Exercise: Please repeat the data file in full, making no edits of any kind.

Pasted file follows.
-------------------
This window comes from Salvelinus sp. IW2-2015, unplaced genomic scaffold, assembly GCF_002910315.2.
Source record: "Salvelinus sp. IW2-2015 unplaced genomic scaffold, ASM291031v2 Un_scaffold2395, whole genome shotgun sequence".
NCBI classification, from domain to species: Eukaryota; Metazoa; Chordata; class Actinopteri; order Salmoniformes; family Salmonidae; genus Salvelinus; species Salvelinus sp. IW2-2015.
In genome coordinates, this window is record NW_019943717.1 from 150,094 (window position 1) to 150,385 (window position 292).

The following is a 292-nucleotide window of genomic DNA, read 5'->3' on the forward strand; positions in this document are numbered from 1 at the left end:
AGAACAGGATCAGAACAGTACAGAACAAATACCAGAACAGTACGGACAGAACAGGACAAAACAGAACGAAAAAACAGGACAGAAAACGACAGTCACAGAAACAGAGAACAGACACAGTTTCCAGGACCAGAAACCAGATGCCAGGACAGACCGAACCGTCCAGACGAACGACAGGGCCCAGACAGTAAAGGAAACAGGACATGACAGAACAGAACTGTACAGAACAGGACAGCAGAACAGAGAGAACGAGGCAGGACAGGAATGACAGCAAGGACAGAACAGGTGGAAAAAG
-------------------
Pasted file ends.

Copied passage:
This window comes from Salvelinus sp. IW2-2015, unplaced genomic scaffold, assembly GCF_002910315.2.
Source record: "Salvelinus sp. IW2-2015 unplaced genomic scaffold, ASM291031v2 Un_scaffold2395, whole genome shotgun sequence".
NCBI classification, from domain to species: Eukaryota; Metazoa; Chordata; class Actinopteri; order Salmoniformes; family Salmonidae; genus Salvelinus; species Salvelinus sp. IW2-2015.
In genome coordinates, this window is record NW_019943717.1 from 150,094 (window position 1) to 150,385 (window position 292).

The following is a 292-nucleotide window of genomic DNA, read 5'->3' on the forward strand; positions in this document are numbered from 1 at the left end:
AGAACAGGATCAGAACAGTACAGAACAAATACCAGAACAGTACGGACAGAACAGGACAAAACAGAACGAAAAAACAGGACAGAAAACGACAGTCACAGAAACAGAGAACAGACACAGTTTCCAGGACCAGAAACCAGATGCCAGGACAGACCGAACCGTCCAGACGAACGACAGGGCCCAGACAGTAAAGGAAACAGGACATGACAGAACAGAACTGTACAGAACAGGACAGCAGAACAGAGAGAACGAGGCAGGACAGGAATGACAGCAAGGACAGAACAGGTGGAAAAAG